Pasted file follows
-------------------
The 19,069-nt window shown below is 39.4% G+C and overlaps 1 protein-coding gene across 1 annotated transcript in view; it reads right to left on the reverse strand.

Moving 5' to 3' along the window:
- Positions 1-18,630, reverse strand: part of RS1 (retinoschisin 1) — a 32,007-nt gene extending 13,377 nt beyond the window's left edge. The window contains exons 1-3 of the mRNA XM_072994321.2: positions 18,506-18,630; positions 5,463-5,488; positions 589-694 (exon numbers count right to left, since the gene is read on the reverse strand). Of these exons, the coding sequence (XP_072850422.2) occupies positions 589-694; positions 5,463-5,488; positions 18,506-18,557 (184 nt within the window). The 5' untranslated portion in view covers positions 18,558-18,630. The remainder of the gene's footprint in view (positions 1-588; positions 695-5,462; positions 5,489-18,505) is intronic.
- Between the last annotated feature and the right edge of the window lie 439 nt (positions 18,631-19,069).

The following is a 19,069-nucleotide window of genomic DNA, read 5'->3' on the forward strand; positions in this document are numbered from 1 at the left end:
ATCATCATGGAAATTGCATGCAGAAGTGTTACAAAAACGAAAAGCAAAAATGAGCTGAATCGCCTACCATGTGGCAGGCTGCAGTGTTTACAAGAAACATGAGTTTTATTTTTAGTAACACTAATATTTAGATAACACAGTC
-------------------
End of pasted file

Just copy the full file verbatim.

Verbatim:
The 19,069-nt window shown below is 39.4% G+C and overlaps 1 protein-coding gene across 1 annotated transcript in view; it reads right to left on the reverse strand.

Moving 5' to 3' along the window:
- Positions 1-18,630, reverse strand: part of RS1 (retinoschisin 1) — a 32,007-nt gene extending 13,377 nt beyond the window's left edge. The window contains exons 1-3 of the mRNA XM_072994321.2: positions 18,506-18,630; positions 5,463-5,488; positions 589-694 (exon numbers count right to left, since the gene is read on the reverse strand). Of these exons, the coding sequence (XP_072850422.2) occupies positions 589-694; positions 5,463-5,488; positions 18,506-18,557 (184 nt within the window). The 5' untranslated portion in view covers positions 18,558-18,630. The remainder of the gene's footprint in view (positions 1-588; positions 695-5,462; positions 5,489-18,505) is intronic.
- Between the last annotated feature and the right edge of the window lie 439 nt (positions 18,631-19,069).

The following is a 19,069-nucleotide window of genomic DNA, read 5'->3' on the forward strand; positions in this document are numbered from 1 at the left end:
ATCATCATGGAAATTGCATGCAGAAGTGTTACAAAAACGAAAAGCAAAAATGAGCTGAATCGCCTACCATGTGGCAGGCTGCAGTGTTTACAAGAAACATGAGTTTTATTTTTAGTAACACTAATATTTAGATAACACAGTC